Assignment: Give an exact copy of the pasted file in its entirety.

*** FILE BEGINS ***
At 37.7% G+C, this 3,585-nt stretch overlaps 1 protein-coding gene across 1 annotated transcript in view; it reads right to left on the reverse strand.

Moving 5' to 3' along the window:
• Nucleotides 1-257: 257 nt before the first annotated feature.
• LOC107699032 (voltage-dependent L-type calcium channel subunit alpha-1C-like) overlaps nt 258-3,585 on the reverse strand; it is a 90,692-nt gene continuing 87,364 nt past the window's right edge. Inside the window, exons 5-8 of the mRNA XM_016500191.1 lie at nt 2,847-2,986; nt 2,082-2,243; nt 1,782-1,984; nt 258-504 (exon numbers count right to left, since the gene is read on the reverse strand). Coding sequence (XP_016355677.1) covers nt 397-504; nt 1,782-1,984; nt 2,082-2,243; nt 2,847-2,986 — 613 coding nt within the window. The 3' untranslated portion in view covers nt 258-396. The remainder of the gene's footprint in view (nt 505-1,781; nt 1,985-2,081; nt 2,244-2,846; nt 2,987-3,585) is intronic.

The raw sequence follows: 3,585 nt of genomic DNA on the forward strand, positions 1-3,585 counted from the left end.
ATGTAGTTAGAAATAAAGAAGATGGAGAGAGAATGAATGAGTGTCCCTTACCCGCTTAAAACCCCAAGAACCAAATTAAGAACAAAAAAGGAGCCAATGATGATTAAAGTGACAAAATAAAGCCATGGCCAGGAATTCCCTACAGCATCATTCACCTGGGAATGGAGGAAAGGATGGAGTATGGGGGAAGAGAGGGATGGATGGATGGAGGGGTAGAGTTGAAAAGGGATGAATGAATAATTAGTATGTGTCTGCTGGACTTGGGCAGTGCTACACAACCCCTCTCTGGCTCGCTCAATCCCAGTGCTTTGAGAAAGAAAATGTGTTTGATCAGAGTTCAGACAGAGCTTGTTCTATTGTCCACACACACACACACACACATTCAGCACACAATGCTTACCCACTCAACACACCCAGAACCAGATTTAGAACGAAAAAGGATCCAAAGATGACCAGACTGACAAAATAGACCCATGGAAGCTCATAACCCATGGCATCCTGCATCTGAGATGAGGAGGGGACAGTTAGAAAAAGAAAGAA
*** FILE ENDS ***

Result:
At 37.7% G+C, this 3,585-nt stretch overlaps 1 protein-coding gene across 1 annotated transcript in view; it reads right to left on the reverse strand.

Moving 5' to 3' along the window:
• Nucleotides 1-257: 257 nt before the first annotated feature.
• LOC107699032 (voltage-dependent L-type calcium channel subunit alpha-1C-like) overlaps nt 258-3,585 on the reverse strand; it is a 90,692-nt gene continuing 87,364 nt past the window's right edge. Inside the window, exons 5-8 of the mRNA XM_016500191.1 lie at nt 2,847-2,986; nt 2,082-2,243; nt 1,782-1,984; nt 258-504 (exon numbers count right to left, since the gene is read on the reverse strand). Coding sequence (XP_016355677.1) covers nt 397-504; nt 1,782-1,984; nt 2,082-2,243; nt 2,847-2,986 — 613 coding nt within the window. The 3' untranslated portion in view covers nt 258-396. The remainder of the gene's footprint in view (nt 505-1,781; nt 1,985-2,081; nt 2,244-2,846; nt 2,987-3,585) is intronic.

The raw sequence follows: 3,585 nt of genomic DNA on the forward strand, positions 1-3,585 counted from the left end.
ATGTAGTTAGAAATAAAGAAGATGGAGAGAGAATGAATGAGTGTCCCTTACCCGCTTAAAACCCCAAGAACCAAATTAAGAACAAAAAAGGAGCCAATGATGATTAAAGTGACAAAATAAAGCCATGGCCAGGAATTCCCTACAGCATCATTCACCTGGGAATGGAGGAAAGGATGGAGTATGGGGGAAGAGAGGGATGGATGGATGGAGGGGTAGAGTTGAAAAGGGATGAATGAATAATTAGTATGTGTCTGCTGGACTTGGGCAGTGCTACACAACCCCTCTCTGGCTCGCTCAATCCCAGTGCTTTGAGAAAGAAAATGTGTTTGATCAGAGTTCAGACAGAGCTTGTTCTATTGTCCACACACACACACACACACATTCAGCACACAATGCTTACCCACTCAACACACCCAGAACCAGATTTAGAACGAAAAAGGATCCAAAGATGACCAGACTGACAAAATAGACCCATGGAAGCTCATAACCCATGGCATCCTGCATCTGAGATGAGGAGGGGACAGTTAGAAAAAGAAAGAA